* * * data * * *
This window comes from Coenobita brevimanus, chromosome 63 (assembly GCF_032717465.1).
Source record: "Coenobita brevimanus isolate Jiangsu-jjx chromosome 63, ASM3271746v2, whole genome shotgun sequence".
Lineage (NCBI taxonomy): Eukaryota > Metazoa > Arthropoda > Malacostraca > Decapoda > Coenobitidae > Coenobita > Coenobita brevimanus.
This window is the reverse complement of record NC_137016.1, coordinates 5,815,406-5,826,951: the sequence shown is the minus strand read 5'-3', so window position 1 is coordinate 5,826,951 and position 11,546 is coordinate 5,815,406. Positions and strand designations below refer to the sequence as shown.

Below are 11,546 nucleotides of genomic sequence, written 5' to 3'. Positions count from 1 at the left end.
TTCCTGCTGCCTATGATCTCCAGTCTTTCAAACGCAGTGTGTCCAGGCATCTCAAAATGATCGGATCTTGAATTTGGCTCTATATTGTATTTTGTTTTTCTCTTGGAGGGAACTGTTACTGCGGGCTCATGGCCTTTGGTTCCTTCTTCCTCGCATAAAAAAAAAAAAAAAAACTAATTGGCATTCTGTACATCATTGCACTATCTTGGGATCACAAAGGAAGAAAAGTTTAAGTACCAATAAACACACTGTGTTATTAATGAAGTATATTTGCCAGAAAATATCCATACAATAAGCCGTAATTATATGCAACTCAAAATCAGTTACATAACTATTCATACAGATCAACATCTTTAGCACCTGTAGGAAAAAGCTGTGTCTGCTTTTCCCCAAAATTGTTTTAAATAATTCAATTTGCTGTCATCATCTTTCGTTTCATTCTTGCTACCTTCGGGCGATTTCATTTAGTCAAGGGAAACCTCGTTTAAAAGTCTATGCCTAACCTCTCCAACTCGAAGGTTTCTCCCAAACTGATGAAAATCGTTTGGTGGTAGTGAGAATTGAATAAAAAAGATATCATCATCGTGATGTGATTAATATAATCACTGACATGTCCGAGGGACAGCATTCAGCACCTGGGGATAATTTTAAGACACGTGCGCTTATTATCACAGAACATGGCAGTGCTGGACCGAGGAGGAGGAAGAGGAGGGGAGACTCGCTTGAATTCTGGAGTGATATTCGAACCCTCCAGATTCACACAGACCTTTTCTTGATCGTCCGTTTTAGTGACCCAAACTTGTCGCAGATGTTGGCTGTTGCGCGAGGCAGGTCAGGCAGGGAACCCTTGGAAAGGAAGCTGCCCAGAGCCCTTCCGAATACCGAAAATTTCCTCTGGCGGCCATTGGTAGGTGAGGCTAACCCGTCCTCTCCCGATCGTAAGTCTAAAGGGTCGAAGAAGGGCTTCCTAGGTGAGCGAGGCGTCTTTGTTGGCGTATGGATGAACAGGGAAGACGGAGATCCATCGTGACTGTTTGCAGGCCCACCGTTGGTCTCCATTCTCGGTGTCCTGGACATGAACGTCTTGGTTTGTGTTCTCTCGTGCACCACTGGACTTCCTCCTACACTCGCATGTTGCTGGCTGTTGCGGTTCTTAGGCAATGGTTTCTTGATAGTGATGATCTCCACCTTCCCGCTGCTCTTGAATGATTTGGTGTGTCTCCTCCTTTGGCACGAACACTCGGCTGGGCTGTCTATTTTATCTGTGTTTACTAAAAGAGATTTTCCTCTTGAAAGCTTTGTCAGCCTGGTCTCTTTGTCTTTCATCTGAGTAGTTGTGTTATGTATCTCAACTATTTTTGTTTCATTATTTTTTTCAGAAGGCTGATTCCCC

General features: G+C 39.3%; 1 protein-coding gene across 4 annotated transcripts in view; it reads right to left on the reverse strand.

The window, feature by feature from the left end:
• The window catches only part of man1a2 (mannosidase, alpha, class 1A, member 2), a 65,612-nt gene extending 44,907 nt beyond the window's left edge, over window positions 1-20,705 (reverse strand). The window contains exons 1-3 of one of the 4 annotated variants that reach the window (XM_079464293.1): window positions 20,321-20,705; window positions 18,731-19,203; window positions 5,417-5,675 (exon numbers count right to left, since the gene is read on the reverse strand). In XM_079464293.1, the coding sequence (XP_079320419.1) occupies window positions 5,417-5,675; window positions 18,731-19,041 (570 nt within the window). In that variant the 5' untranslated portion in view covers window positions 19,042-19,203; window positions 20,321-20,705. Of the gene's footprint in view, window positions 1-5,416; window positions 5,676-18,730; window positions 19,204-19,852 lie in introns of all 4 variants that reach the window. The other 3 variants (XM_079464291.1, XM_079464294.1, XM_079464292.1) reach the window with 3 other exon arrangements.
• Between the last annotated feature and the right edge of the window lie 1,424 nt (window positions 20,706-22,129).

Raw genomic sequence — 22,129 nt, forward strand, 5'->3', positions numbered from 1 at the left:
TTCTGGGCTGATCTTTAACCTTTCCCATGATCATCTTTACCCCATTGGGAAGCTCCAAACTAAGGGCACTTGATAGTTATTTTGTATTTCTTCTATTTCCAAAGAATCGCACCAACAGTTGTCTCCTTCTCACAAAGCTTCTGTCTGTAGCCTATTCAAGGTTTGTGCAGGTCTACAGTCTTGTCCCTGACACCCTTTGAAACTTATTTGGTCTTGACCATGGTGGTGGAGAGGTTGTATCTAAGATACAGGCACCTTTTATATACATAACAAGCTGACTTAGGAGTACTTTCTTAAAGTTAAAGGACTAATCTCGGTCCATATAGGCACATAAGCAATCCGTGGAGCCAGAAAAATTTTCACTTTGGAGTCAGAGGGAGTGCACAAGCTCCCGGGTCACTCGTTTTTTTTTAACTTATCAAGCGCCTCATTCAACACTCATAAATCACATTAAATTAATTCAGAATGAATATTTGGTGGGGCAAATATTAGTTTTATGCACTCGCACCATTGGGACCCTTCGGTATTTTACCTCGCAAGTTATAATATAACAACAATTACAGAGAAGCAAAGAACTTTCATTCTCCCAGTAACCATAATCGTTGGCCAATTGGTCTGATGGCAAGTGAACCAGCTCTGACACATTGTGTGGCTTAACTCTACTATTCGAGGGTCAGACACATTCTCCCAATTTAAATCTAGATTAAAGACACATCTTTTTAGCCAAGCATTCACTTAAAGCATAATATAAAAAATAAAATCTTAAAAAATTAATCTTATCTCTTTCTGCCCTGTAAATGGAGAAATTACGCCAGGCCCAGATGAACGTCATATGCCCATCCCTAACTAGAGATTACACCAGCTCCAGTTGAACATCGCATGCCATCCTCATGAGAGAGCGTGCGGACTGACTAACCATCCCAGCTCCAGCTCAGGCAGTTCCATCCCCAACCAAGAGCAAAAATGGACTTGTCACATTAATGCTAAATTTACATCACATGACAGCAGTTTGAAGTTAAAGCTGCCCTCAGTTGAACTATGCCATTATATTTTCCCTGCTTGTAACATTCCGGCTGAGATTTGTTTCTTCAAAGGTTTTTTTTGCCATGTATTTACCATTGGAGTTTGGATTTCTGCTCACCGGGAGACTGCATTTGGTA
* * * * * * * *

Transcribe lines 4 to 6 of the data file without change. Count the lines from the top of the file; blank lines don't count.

This window is the reverse complement of record NC_137016.1, coordinates 5,815,406-5,826,951: the sequence shown is the minus strand read 5'-3', so window position 1 is coordinate 5,826,951 and position 11,546 is coordinate 5,815,406. Positions and strand designations below refer to the sequence as shown.

Below are 11,546 nucleotides of genomic sequence, written 5' to 3'. Positions count from 1 at the left end.
TTCCTGCTGCCTATGATCTCCAGTCTTTCAAACGCAGTGTGTCCAGGCATCTCAAAATGATCGGATCTTGAATTTGGCTCTATATTGTATTTTGTTTTTCTCTTGGAGGGAACTGTTACTGCGGGCTCATGGCCTTTGGTTCCTTCTTCCTCGCATAAAAAAAAAAAAAAAAACTAATTGGCATTCTGTACATCATTGCACTATCTTGGGATCACAAAGGAAGAAAAGTTTAAGTACCAATAAACACACTGTGTTATTAATGAAGTATATTTGCCAGAAAATATCCATACAATAAGCCGTAATTATATGCAACTCAAAATCAGTTACATAACTATTCATACAGATCAACATCTTTAGCACCTGTAGGAAAAAGCTGTGTCTGCTTTTCCCCAAAATTGTTTTAAATAATTCAATTTGCTGTCATCATCTTTCGTTTCATTCTTGCTACCTTCGGGCGATTTCATTTAGTCAAGGGAAACCTCGTTTAAAAGTCTATGCCTAACCTCTCCAACTCGAAGGTTTCTCCCAAACTGATGAAAATCGTTTGGTGGTAGTGAGAATTGAATAAAAAAGATATCATCATCGTGATGTGATTAATATAATCACTGACATGTCCGAGGGACAGCATTCAGCACCTGGGGATAATTTTAAGACACGTGCGCTTATTATCACAGAACATGGCAGTGCTGGACCGAGGAGGAGGAAGAGGAGGGGAGACTCGCTTGAATTCTGGAGTGATATTCGAACCCTCCAGATTCACACAGACCTTTTCTTGATCGTCCGTTTTAGTGACCCAAACTTGTCGCAGATGTTGGCTGTTGCGCGAGGCAGGTCAGGCAGGGAACCCTTGGAAAGGAAGCTGCCCAGAGCCCTTCCGAATACCGAAAATTTCCTCTGGCGGCCATTGGTAGGTGAGGCTAACCCGTCCTCTCCCGATCGTAAGTCTAAAGGGTCGAAGAAGGGCTTCCTAGGTGAGCGAGGCGTCTTTGTTGGCGTATGGATGAACAGGGAAGACGGAGATCCATCGTGACTGTTTGCAGGCCCACCGTTGGTCTCCATTCTCGGTGTCCTGGACATGAACGTCTTGGTTTGTGTTCTCTCGTGCACCACTGGACTTCCTCCTACACTCGCATGTTGCTGGCTGTTGCGGTTCTTAGGCAATGGTTTCTTGATAGTGATGATCTCCACCTTCCCGCTGCTCTTGAATGATTTGGTGTGTCTCCTCCTTTGGCACGAACACTCGGCTGGGCTGTCTATTTTATCTGTGTTTACTAAAAGAGATTTTCCTCTTGAAAGCTTTGTCAGCCTGGTCTCTTTGTCTTTCATCTGAGTAGTTGTGTTATGTATCTCAACTATTTTTGTTTCATTATTTTTTTCAGAAGGCTGATTCCCC